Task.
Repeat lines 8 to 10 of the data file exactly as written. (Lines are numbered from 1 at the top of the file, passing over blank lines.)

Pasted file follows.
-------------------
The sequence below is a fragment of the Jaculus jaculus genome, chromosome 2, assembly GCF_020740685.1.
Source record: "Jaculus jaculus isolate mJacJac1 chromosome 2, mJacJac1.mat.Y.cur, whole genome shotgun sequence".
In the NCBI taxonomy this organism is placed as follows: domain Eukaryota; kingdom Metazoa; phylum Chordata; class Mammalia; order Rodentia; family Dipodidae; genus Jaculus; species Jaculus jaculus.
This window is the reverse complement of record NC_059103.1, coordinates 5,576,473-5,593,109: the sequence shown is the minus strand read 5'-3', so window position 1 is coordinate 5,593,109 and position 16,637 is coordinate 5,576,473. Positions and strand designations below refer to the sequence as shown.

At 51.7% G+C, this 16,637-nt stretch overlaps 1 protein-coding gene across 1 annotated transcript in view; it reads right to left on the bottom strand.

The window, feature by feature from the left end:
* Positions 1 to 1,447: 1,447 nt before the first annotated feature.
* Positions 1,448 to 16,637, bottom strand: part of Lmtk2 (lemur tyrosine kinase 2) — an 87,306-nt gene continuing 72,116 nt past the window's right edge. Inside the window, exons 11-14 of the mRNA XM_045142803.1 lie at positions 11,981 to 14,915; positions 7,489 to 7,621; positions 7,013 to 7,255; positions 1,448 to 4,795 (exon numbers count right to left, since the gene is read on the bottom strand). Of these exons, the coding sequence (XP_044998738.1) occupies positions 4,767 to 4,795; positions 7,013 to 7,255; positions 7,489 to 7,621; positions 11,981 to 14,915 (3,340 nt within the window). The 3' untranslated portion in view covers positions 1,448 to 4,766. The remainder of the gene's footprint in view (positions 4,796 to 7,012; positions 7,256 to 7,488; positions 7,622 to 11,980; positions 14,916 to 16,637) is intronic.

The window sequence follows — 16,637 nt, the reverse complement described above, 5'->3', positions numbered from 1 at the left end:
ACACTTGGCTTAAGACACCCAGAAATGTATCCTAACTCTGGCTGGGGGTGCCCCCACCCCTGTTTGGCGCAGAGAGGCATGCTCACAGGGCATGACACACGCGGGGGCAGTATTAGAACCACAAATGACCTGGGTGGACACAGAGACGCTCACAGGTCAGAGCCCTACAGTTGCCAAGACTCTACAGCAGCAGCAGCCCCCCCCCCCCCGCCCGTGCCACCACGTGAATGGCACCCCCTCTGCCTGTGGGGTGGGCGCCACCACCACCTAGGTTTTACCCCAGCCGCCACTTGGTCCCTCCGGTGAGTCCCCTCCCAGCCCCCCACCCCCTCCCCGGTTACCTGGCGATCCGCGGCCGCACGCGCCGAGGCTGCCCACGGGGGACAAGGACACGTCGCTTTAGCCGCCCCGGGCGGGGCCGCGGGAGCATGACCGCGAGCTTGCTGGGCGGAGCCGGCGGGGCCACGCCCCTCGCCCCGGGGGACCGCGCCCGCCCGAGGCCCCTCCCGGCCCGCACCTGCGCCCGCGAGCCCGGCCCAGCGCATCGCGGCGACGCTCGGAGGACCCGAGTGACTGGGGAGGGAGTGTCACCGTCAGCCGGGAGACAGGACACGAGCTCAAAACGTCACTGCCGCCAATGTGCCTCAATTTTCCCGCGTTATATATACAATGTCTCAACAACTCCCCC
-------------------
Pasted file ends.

* Positions 1,448 to 16,637, bottom strand: part of Lmtk2 (lemur tyrosine kinase 2) — an 87,306-nt gene continuing 72,116 nt past the window's right edge. Inside the window, exons 11-14 of the mRNA XM_045142803.1 lie at positions 11,981 to 14,915; positions 7,489 to 7,621; positions 7,013 to 7,255; positions 1,448 to 4,795 (exon numbers count right to left, since the gene is read on the bottom strand). Of these exons, the coding sequence (XP_044998738.1) occupies positions 4,767 to 4,795; positions 7,013 to 7,255; positions 7,489 to 7,621; positions 11,981 to 14,915 (3,340 nt within the window). The 3' untranslated portion in view covers positions 1,448 to 4,766. The remainder of the gene's footprint in view (positions 4,796 to 7,012; positions 7,256 to 7,488; positions 7,622 to 11,980; positions 14,916 to 16,637) is intronic.

The window sequence follows — 16,637 nt, the reverse complement described above, 5'->3', positions numbered from 1 at the left end:
ACACTTGGCTTAAGACACCCAGAAATGTATCCTAACTCTGGCTGGGGGTGCCCCCACCCCTGTTTGGCGCAGAGAGGCATGCTCACAGGGCATGACACACGCGGGGGCAGTATTAGAACCACAAATGACCTGGGTGGACACAGAGACGCTCACAGGTCAGAGCCCTACAGTTGCCAAGACTCTACAGCAGCAGCAGCCCCCCCCCCCCCGCCCGTGCCACCACGTGAATGGCACCCCCTCTGCCTGTGGGGTGGGCGCCACCACCACCTAGGTTTTACCCCAGCCGCCACTTGGTCCCTCCGGTGAGTCCCCTCCCAGCCCCCCACCCCCTCCCCGGTTACCTGGCGATCCGCGGCCGCACGCGCCGAGGCTGCCCACGGGGGACAAGGACACGTCGCTTTAGCCGCCCCGGGCGGGGCCGCGGGAGCATGACCGCGAGCTTGCTGGGCGGAGCCGGCGGGGCCACGCCCCTCGCCCCGGGGGACCGCGCCCGCCCGAGGCCCCTCCCGGCCCGCACCTGCGCCCGCGAGCCCGGCCCAGCGCATCGCGGCGACGCTCGGAGGACCCGAGTGACTGGGGAGGGAGTGTCACCGTCAGCCGGGAGACAGGACACGAGCTCAAAACGTCACTGCCGCCAATGTGCCTCAATTTTCCCGCGTTATATATACAATGTCTCAACAACTCCCCC